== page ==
Shopper buys tea shop in Morgantown, West Virginia
MORGANTOWN, W.Va. (AP) — Lisa Biafore was searching for a gift for her mother.
She found herself inside of the Seneca Center, to the right and down the creaky hall, in a small tea shop. On her quest to find a gift, she noticed the business was for sale. The search for a gift turned into a thought of a “fun retirement option.”
Not too long after, she took up the opportunity and bought the 800-square-foot shop.
For six years, Lisa has been expanding the The Tea Shoppe’s space and tea selection, as well as creating a new menu, including brunch. The first step in Lisa’s transformation process was expanding the kitchen. The space for preparing the tea and food was only the size of a “powder room,” according to Lisa.
“We’ve been growing ever since,” Lisa said.
Through the years, she expanded the space another 1,300 square feet.
The main dining area now sits 40 people — it used to seat only 18 — and guests can choose a colorful hat from the wall, to wear while having tea. It’s taken vision, Lisa said, and her daughters, Rachel and Gina, have been a huge help along the way.
“It’s been a wonderful experience and it’s taught my daughters a lot of responsibility and a lot of growth,” Lisa said.
“I think working in a local business is very cool; we’re very unique,” Rachel said.
Rachel said her mom has been a major influence on her and being a part of a family-owned business is challenging at times, but worth it. Rachel said what sets them apart in the area is having their own “niche” in the tea industry.
Lisa said the goal of her business is to educate people on what the specialized shop has to offer, as opposed to what is in the supermarket, and why her store is the better option.
Along with greater selection, other attributes that set her shop apart: Expertise, experience and knowledge.
The family takes pride in staying on top of the latest varieties, flavors and trends in the tea market.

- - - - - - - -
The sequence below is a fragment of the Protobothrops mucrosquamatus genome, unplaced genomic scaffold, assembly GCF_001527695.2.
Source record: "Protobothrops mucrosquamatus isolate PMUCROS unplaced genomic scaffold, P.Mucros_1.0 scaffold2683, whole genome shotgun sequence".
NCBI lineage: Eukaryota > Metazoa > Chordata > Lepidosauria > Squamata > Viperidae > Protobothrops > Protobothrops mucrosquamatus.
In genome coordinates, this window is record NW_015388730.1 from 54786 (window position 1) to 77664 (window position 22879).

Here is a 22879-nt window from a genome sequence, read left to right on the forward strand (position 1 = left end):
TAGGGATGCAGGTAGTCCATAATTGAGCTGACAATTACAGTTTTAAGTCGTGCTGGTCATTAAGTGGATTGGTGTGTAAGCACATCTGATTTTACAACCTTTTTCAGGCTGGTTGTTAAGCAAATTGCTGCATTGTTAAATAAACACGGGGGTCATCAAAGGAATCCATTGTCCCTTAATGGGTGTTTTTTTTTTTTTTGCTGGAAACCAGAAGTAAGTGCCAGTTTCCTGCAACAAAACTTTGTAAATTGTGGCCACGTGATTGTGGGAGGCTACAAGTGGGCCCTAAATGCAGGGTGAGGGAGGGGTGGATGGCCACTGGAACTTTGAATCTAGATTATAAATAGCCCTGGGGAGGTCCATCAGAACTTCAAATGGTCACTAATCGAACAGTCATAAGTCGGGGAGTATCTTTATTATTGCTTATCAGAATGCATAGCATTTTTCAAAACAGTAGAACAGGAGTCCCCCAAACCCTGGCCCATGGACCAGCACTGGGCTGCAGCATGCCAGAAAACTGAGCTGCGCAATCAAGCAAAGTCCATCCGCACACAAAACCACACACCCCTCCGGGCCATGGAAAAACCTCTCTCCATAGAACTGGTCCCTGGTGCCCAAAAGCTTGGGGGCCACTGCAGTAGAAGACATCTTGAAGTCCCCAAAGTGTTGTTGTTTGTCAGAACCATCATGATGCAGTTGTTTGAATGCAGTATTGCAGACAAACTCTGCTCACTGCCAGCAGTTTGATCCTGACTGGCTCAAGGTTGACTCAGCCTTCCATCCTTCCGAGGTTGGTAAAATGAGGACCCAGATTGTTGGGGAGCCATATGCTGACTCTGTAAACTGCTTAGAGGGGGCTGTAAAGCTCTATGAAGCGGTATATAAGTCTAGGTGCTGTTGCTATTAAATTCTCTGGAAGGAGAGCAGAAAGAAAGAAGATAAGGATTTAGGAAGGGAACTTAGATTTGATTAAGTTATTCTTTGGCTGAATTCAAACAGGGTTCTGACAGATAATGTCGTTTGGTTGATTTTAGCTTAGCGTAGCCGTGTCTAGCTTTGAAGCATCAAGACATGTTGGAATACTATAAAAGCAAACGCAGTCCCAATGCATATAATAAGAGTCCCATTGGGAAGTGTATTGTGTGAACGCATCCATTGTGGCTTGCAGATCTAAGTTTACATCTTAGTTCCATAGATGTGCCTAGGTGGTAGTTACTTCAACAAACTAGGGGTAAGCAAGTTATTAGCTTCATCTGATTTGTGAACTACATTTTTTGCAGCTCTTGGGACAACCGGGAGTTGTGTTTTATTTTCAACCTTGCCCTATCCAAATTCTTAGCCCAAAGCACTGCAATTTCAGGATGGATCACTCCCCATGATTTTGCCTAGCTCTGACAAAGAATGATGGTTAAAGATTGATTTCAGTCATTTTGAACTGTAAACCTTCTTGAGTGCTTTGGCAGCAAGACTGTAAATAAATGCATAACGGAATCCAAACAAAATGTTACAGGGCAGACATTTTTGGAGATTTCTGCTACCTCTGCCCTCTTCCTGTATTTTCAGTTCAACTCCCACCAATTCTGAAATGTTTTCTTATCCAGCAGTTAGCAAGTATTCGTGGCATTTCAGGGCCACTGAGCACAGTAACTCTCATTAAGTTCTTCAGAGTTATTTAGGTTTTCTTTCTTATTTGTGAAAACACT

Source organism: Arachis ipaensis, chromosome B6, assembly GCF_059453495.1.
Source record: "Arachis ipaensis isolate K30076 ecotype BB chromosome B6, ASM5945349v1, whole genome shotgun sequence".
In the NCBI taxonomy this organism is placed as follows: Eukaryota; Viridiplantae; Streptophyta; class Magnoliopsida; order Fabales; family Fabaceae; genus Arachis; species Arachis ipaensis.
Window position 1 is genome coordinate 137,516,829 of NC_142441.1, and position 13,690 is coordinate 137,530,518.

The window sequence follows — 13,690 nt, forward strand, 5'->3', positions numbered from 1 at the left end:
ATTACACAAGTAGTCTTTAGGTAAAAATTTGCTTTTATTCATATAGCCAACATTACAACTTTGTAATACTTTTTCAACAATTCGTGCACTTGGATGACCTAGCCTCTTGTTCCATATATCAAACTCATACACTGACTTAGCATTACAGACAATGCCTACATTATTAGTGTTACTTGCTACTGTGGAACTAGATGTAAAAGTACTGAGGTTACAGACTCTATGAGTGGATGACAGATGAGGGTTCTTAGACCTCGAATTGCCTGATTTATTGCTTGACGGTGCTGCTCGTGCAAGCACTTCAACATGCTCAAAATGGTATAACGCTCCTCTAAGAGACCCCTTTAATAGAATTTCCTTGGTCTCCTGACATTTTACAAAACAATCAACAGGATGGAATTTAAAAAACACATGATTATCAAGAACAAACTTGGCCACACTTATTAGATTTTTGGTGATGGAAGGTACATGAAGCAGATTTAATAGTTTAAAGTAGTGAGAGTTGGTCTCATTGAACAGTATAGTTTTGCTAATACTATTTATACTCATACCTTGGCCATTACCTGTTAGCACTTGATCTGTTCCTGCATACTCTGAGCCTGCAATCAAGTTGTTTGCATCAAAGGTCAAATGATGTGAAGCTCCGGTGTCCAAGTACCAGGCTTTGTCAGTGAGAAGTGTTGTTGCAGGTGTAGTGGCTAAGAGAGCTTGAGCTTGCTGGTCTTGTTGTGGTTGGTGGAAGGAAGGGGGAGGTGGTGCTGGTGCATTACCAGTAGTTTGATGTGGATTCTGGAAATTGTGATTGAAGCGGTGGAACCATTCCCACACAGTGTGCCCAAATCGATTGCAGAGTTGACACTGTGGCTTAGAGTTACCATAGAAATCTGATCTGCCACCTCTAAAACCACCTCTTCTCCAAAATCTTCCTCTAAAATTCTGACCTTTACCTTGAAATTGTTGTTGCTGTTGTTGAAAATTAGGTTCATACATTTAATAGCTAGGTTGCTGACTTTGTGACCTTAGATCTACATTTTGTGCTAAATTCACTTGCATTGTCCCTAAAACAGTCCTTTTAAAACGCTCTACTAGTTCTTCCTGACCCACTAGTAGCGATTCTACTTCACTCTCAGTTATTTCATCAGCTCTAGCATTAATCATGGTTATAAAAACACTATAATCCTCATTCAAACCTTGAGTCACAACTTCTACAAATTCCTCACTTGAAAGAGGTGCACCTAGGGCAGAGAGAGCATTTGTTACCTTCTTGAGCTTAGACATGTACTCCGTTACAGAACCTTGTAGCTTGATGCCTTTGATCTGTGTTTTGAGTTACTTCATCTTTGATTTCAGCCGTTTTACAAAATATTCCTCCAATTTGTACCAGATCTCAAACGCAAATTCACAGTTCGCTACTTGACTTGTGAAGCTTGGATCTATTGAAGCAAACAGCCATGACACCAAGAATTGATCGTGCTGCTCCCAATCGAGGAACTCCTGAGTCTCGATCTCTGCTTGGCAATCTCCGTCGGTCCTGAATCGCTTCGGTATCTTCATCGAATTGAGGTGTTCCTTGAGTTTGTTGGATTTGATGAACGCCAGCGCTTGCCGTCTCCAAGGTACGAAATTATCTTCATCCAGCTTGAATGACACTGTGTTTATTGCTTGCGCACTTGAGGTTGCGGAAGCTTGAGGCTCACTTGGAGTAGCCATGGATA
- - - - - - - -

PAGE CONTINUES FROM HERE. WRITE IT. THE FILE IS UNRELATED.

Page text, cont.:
In the second week of June, Lisa and her family went to the annual World Tea Expo — the largest tea industry trade show in North America, with more than 3,500 in attendance each year, according to the World Tea Expo website. The expo is only open to those in the tea industry. This year, it was held in Las Vegas.
It was Lisa’s first time going to the expo, and she said the experience was like no other. It opened her eyes to the opportunities available, which were way more than she expected. She became familiar with new tea leaves and had the chance to network with other businesses.
“There were people that were offering different experiences, which I thought was very interesting,” Lisa said.
Some of the new, eye-opening items Lisa discovered were coffee and avocado tea leaves, and a new form of technology entering the industry. Lisa said she learned about an app that is in development that will brew your tea to the perfect steep.
The biggest thing Lisa took away from the expo was being able to see beyond her own supply network — it gave her the opportunity to think about new ideas she wants to bring to her shop.
“It’s such a bigger world than I thought it would be, from a tea perspective,” Lisa said.
Lisa said she loves owning a business, and that love is a necessary ingredient for success.
“This is a passion and it has to be a passion,” Lisa said. “You have got to want to do this . . . I love it. I’ve always loved to cook and entertain and this just gives me that opportunity to express so much of that.”
The Tea Shoppe gives adults something different to do, Lisa said, as well as being a family-friendly place to visit. Her shop hosts several monthly events, including children’s tea parties and tea tastings.
Lisa gives the chefs in the shop freedom to decide the types of scones and sandwiches to create each day. They look at things from a different perspective, which is a good thing, according to Lisa.
Eli Rollinson, chef at The Tea Shoppe, said working there has allowed him to experiment with new recipes. Rollinson is a self-taught chef, and having the freedom to come up with his own ideas in the kitchen helped his cooking skills immensely, he said.
Not only has Lisa taught Rollinson business tips, but he said when the shop gets busy, she keeps the employees grounded.
“She gives good pointers when we need them and keeps everyone in line . . . not in a strict way, but in a more professional way, so we don’t lose our heads when it gets really busy,” Rollinson said.
For more information, or to reserve the tea room, contact Lisa Biafore at email@example.com.
Information from: The Dominion Post, http://www.dominionpost.com